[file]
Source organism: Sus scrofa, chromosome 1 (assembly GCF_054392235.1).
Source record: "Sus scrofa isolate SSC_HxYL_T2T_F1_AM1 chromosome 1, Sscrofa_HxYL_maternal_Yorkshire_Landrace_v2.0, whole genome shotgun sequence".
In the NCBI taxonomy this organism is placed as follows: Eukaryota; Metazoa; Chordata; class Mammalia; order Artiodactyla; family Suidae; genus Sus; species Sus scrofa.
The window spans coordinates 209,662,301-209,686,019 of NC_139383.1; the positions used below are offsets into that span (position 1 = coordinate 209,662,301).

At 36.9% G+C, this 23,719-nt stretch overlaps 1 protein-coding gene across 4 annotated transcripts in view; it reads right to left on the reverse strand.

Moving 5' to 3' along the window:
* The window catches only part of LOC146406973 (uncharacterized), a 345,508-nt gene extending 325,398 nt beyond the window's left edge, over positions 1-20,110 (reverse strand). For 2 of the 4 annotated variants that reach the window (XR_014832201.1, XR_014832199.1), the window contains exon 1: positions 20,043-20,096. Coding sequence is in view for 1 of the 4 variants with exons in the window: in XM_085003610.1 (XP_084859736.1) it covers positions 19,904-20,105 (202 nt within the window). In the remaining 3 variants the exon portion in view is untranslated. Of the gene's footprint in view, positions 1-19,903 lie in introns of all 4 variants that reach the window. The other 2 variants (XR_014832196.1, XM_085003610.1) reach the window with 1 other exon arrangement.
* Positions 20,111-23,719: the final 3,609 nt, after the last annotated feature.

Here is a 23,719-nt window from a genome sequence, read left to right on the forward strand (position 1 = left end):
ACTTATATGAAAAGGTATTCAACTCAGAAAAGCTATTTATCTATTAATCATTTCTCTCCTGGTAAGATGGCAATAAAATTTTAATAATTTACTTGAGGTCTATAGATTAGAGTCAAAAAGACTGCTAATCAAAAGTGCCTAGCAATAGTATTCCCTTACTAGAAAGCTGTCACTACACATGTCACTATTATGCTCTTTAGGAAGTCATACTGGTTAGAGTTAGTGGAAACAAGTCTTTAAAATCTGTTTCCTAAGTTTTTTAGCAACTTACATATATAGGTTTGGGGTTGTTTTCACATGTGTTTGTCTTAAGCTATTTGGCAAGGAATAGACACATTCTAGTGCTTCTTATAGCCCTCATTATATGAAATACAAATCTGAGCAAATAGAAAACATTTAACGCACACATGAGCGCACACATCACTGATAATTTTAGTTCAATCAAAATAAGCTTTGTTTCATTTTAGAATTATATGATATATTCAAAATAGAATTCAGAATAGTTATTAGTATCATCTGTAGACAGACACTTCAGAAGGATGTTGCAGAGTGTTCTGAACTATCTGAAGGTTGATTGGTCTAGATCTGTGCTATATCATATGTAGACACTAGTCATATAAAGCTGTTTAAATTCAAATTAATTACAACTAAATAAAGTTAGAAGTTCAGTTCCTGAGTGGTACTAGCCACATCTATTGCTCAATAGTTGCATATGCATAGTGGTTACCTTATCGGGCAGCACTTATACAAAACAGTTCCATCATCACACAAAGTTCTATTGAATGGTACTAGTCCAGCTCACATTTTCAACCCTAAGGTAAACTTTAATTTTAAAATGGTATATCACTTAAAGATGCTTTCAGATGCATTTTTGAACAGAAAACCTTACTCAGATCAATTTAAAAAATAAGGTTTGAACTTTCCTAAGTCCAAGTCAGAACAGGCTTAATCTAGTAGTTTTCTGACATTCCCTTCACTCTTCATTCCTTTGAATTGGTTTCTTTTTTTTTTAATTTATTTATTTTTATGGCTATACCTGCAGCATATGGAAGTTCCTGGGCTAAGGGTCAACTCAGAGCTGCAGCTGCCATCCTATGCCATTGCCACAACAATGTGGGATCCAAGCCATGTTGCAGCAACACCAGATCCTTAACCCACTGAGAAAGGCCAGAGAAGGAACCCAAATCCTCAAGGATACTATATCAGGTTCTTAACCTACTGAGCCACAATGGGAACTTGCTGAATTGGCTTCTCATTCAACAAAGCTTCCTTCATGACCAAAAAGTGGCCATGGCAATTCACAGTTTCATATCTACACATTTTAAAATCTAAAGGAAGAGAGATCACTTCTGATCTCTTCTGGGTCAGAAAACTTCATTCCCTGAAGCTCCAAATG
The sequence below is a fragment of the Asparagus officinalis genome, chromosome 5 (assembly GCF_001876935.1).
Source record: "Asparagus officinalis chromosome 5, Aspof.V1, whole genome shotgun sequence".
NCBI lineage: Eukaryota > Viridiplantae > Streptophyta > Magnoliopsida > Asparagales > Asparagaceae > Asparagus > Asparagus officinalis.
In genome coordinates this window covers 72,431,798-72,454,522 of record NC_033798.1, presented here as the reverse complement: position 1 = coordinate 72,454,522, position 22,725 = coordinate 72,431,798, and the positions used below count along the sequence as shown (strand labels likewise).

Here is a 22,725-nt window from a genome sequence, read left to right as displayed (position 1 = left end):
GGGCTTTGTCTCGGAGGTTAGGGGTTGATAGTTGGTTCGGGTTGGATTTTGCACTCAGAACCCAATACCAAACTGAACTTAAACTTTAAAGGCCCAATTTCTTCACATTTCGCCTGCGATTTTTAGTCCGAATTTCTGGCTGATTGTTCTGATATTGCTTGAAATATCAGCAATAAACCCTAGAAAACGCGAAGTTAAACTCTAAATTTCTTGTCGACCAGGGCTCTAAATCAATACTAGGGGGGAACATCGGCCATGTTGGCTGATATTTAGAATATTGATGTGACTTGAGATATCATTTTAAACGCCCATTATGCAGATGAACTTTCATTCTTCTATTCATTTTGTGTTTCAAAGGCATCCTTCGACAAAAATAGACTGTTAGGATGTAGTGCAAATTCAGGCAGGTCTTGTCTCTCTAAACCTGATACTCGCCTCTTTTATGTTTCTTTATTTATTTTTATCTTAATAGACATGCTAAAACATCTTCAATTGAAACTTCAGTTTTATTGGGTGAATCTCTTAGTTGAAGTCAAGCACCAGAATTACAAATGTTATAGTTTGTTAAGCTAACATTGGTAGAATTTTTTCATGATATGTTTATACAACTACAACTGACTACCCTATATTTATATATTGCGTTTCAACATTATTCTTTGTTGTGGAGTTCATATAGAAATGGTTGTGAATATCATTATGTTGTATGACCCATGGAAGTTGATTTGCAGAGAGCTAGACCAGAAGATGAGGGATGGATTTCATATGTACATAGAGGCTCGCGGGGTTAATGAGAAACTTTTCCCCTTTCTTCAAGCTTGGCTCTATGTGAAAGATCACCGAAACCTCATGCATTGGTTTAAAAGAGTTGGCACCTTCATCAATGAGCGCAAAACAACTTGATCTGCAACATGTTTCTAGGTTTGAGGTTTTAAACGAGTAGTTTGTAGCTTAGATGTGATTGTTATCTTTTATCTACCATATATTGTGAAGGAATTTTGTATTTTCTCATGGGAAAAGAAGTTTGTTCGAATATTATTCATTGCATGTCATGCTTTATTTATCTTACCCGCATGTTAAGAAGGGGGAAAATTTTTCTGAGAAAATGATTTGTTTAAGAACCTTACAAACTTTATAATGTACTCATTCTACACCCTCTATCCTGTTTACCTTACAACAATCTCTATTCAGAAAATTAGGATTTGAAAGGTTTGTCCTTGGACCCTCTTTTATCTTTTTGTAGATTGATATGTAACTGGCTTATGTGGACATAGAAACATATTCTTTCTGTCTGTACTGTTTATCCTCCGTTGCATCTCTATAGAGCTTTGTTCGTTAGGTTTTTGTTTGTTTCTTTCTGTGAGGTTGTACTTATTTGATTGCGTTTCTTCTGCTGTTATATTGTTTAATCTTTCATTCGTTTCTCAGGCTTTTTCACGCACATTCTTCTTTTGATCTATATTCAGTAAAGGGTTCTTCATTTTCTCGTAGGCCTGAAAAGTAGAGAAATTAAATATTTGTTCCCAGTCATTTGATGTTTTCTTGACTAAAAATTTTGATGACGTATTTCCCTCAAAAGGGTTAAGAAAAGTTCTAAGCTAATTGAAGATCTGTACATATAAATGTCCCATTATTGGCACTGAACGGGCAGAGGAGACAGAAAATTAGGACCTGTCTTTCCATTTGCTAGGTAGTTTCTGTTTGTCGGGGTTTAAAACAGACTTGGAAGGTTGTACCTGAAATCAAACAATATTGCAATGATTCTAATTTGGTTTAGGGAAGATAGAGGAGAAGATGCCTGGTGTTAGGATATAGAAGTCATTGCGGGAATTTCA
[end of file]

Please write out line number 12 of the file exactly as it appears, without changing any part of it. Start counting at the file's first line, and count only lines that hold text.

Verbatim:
Source record: "Asparagus officinalis chromosome 5, Aspof.V1, whole genome shotgun sequence".